The technique of engraving prints on contra fiber is similar to the technique used for recording on fiber although it is used mainly to illustrate books and magazines.

To make an engraving for contra fiber, the artist uses a burin with which he records an image directly onto a wooden stick in crossed directions. Generally cherry and pear wood is used as they are strong enough to facilitate the small engraved lines necessary for this technique.

The artist varies spaces between the lines engraved; creating a subtle toned effect that is unique to this technique. On the surface a thick ink is applied carefully in a way so that it does not penetrate the etched lines, now the design is ready to be used to make a print on the contra fiber.

Etching

Etching is part of the intaglio family (along with engraving, drypoint, mezzotint, and aquatint.) The process is believed to have been invented by Daniel Hopfer (circa 1470-1536) of Augsburg, Germany, who decorated armor in this way, and applied the method to printmaking. Etching soon came to challenge engraving as the most popular printmaking medium. Its great advantage was that, unlike engraving which requires special skill in metalworking, etching is relatively easy to learn for an artist trained in drawing. With the technique of etching, one of the advantages is that one can correct errors or make unforeseen changes in the last-minute work, trying not to scratch the copper sheeting.

Etching prints are generally linear and often contain fine detail and contours. Lines can vary from smooth to sketchy. An etching is opposite of a woodcut in that the raised portions of an etching remain blank while the crevices hold ink.

In pure etching, a metal (usually copper, zinc or steel) plate is covered with a waxy ground. The artist then scratches off the ground with a pointed etching needle where he wants a line to appear in the finished piece, so exposing the bare metal. The plate is then dipped in a bath of acid, or has acid washed over it. The acid "bites" into the metal, where it is exposed, leaving behind lines to the plate. The remaining ground is then cleaned off the plate, and the printing process is then just the same as for engraving.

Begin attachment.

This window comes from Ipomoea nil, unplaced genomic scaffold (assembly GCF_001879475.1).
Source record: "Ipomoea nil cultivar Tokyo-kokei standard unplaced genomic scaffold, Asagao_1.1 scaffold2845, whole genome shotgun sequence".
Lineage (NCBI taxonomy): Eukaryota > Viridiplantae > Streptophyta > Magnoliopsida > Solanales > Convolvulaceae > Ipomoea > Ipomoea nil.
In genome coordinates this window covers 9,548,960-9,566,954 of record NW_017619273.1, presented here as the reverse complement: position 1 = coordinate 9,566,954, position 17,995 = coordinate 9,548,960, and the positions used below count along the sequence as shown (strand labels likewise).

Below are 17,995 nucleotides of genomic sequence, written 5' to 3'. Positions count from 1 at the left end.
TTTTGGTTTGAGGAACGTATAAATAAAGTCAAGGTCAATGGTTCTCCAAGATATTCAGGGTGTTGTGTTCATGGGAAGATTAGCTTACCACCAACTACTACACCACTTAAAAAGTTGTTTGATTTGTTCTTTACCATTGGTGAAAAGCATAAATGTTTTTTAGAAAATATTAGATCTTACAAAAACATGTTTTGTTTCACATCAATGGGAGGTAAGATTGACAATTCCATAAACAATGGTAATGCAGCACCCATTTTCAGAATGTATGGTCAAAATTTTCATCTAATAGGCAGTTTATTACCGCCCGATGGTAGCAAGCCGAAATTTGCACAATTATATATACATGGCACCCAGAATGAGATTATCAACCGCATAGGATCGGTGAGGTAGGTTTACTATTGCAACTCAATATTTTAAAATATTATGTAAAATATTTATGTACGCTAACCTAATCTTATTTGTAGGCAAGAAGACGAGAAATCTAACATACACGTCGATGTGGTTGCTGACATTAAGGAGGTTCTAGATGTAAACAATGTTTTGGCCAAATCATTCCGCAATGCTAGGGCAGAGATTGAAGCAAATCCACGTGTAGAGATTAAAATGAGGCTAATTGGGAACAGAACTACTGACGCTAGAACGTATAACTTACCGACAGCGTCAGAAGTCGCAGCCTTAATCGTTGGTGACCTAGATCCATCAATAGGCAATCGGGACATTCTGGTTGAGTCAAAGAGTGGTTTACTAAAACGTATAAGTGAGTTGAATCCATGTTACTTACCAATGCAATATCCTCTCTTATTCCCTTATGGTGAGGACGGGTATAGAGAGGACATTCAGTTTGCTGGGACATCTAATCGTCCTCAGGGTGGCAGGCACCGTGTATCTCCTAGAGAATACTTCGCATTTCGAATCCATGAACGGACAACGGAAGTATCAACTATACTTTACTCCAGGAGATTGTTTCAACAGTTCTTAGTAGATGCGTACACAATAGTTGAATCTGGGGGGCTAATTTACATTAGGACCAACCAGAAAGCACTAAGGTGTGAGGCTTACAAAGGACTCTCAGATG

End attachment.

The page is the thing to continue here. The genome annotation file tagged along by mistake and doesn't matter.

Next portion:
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Aquatint Engraving

This method is a variant of etching. Like etching, Aquatint uses the application of acid to make the marks in the metal plate. Where the etching technique uses a needle to make lines that print in black (or whatever color ink is used), aquatint uses powdered resin which is acid resistant in the ground to create a tonal effect. The tonal variation is controlled by the level of acid exposure over large areas, and thus the image is shaped by large sections at a time.

The method of aquatint is difficult to control and often used in a combination with the techniques of etching, engraving and drypoint engraving. The prints to aquatint began to arise in the eighteenth century, by the efforts of artists to recreate illustrations in the effect of watercolors. Goya used aquatint for most of his prints.

Drypoint Engraving

This is another variant of engraving which is done with a sharp point, rather than a v-shaped burin. While engraved lines are very smooth and hard-edged, drypoint scratching leaves a rough burr at the edges of each line. This burr gives drypoint prints a characteristically soft, and sometimes blurry, line quality. Because the pressure of printing quickly destroys the burr, drypoint is useful only for very small editions; as few as ten or twenty impressions. To counter this, and allow for longer print runs, electro-plating (also called steel facing) has been used since the nineteenth century to harden the surface of a plate.

The technique appears to have been invented by the Housebook Master, a south German fifteenth century artist, all of whose prints are in drypoint only. Among the most famous artists of the old master print, Albrecht Dürer produced 3 drypoints before abandoning the technique. Rembrandt used it frequently, but usually in conjunction with etching and engraving.

Mezzotint Engraving

An intaglio variant of engraving where the plate first is roughened evenly all over; the image is then brought out by scraping smooth the surface, creating the image by working from dark to light. It is possible to create the image by only roughening the plate selectively, so working from light to dark.

Mezzotint is known for the luxurious quality of its tones: first, because an evenly, finely roughened surface holds a lot of ink, allowing deep solid colors to be printed; secondly because the process of smoothing the texture with burin, burnisher and scraper allows fine gradations in tone to be developed.

The mezzotint printmaking method was invented by Ludwig von Siegen (1609-1680). The process was especially widely used in England from the mid-eighteenth century, to reproduce portraits and other paintings.